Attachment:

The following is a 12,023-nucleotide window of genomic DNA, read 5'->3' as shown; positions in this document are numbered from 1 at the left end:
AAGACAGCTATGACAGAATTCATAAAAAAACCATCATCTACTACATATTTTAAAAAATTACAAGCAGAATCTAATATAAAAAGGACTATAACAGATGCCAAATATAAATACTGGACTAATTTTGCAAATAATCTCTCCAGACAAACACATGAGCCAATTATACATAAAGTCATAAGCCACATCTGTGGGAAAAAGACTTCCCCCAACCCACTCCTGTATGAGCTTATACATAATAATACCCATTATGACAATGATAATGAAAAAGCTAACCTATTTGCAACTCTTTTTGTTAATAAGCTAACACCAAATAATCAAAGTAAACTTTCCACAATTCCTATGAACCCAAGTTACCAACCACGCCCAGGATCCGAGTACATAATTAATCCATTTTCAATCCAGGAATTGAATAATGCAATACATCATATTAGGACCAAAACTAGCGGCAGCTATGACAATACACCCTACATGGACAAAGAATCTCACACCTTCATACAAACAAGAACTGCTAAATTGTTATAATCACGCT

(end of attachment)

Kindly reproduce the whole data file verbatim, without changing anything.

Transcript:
The following is a 12,023-nucleotide window of genomic DNA, read 5'->3' as shown; positions in this document are numbered from 1 at the left end:
AAGACAGCTATGACAGAATTCATAAAAAAACCATCATCTACTACATATTTTAAAAAATTACAAGCAGAATCTAATATAAAAAGGACTATAACAGATGCCAAATATAAATACTGGACTAATTTTGCAAATAATCTCTCCAGACAAACACATGAGCCAATTATACATAAAGTCATAAGCCACATCTGTGGGAAAAAGACTTCCCCCAACCCACTCCTGTATGAGCTTATACATAATAATACCCATTATGACAATGATAATGAAAAAGCTAACCTATTTGCAACTCTTTTTGTTAATAAGCTAACACCAAATAATCAAAGTAAACTTTCCACAATTCCTATGAACCCAAGTTACCAACCACGCCCAGGATCCGAGTACATAATTAATCCATTTTCAATCCAGGAATTGAATAATGCAATACATCATATTAGGACCAAAACTAGCGGCAGCTATGACAATACACCCTACATGGACAAAGAATCTCACACCTTCATACAAACAAGAACTGCTAAATTGTTATAATCACGCT